Arjun Poudel, The Kathmandu Post, April 08, 2019
About 12 percent of the country’s population--aged 20 years and above--has been found to be suffering from chronic obstructive pulmonary disease, a recent study suggests.
Increasing air pollution in urban areas--caused mostly by emission from vehicles and industries (particularly brick kilns) and poorly managed road widening drives--is the major reason for the rise in the cases of chronic obstructive pulmonary disease, says the study published by the Nepal Health Research Council on Monday.
Likewise, indoor pollution--caused by the use of fire woods and burning of animal dung for cooking--has been found to be the major reason for the rise in the cases of respiratory diseases in rural areas, the study says.
The study was conducted among 13,200 individuals of 72 districts in the fiscal year 2016/2017. According to the council, a total of 400 clusters from urban and rural areas were selected for the study. Among them, 33 households were selected from each cluster using systematic random sampling for study.
“We have not included the cases of preliminary respiratory problems like asthma in the study,” Dr Megnath Dhimal, a senior research officer with the council, told the Post. “Only those with chronic respiratory problems were included in the report.”Prevalence of diabetes, coronary artery disease, chronic kidney disease and cancer was also studied among the participants during the study.
The report shows that 8.6 percent of the total population of the country has been suffering from diabetes, followed by chronic kidney disease (6 percent) and coronary artery diseases (3 percent).
“Males were found to be more at risk of diabetes, high blood pressure and respiratory diseases than females, because males are found to consume more tobacco and alcohol,” says the study.
The government provides financial support to patients having kidney disease and coronary artery disease and distributes free medicines to diabetic people from government health facilities. But there is no government facility for those suffering from chronic respiratory diseases.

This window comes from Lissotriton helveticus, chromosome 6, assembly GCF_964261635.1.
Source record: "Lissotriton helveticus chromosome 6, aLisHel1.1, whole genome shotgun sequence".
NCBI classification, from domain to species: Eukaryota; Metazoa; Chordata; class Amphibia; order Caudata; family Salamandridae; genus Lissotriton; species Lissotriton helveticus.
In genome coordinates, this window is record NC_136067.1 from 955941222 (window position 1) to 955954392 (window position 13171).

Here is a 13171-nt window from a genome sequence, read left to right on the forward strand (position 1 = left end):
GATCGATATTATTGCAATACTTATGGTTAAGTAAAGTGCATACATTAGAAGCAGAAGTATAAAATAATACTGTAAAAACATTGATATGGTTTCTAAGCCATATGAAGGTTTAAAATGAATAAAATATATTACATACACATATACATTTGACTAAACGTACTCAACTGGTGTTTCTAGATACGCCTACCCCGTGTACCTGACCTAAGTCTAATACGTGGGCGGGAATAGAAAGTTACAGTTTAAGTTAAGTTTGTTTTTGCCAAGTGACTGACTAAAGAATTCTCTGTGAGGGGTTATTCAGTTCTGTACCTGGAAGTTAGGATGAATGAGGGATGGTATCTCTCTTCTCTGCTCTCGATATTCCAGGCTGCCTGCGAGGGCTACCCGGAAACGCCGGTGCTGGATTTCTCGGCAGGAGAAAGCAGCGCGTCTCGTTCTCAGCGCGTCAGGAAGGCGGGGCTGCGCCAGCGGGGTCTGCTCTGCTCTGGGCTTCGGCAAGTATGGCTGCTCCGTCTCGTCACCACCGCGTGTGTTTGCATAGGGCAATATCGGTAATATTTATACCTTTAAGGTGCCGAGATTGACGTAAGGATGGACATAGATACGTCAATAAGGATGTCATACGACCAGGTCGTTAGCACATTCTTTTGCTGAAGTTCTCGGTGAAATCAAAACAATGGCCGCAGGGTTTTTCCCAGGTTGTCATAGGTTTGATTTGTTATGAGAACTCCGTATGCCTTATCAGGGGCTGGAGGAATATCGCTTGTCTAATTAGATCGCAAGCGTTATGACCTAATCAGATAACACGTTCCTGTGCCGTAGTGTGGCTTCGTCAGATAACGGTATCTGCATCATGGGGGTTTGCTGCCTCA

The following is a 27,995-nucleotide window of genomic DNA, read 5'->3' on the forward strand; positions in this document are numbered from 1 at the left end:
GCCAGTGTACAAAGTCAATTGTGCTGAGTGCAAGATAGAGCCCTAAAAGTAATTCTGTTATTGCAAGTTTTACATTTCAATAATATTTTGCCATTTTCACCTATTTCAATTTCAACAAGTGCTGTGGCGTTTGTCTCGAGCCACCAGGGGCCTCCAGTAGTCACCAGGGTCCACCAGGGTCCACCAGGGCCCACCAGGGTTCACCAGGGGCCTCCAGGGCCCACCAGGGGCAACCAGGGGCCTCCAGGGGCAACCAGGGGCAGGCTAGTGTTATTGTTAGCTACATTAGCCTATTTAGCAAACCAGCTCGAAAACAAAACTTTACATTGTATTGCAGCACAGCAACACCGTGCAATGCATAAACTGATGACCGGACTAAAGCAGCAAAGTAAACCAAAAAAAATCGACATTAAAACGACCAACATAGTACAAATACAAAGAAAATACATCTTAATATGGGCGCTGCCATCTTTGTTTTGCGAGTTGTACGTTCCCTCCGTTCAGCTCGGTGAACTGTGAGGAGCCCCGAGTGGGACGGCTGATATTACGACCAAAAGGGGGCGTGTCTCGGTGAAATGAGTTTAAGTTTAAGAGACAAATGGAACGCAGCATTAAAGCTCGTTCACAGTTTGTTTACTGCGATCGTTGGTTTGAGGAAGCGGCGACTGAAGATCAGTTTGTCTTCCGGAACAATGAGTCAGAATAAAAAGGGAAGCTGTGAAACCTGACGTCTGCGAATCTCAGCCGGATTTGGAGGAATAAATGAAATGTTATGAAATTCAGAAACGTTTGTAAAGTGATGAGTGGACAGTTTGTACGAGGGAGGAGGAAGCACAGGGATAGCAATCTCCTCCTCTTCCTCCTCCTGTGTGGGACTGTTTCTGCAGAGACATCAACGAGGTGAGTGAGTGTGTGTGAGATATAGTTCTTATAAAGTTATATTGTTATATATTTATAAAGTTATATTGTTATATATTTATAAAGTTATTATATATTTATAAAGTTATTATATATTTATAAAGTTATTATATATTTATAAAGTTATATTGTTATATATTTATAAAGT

It may be time for the authorities concerned to revise some policies as the new research shows a high number of people suffering from chronic respiratory diseases, say experts.
“We have conducted the study to help the concerned agencies of the government and other stakeholders to formulate a national policy on health,” said Dr Anjani Kumar Jha, chairman of the council. “Now it is up to the government whether or not it wants to offer help to patients of chronic respiratory diseases.”
According to Jha, a long-term policy is needed and different government agencies have to work in tandem to combat the rising problem of chronic obstructive pulmonary disease.
“Promotion of electric vehicles and removal of industries and brick kilns near human settlements could help in combating the respiratory diseases,” said Dhimal, the senior research officer.
According to a report published by the US-based Health Effects Institute and the University of British Columbia last week, Nepal has the highest levels of air pollution—100 μg/m3—in the world where annual exposure to PM2.5 particulate matter can cause breathing difficulties and cardiovascular issues. The three other countries in the region with dangerous levels of pollution are India (91 μg/m3), Bangladesh (61 μg/m3) and Pakistan (58 μg/m3). The report said that children in South Asia are worst hit by air pollution.
“Different agencies of the government should make concerted efforts to reduce dust pollution. We also need to change our energy sources to reduce household smoke pollution,” said Dhimal.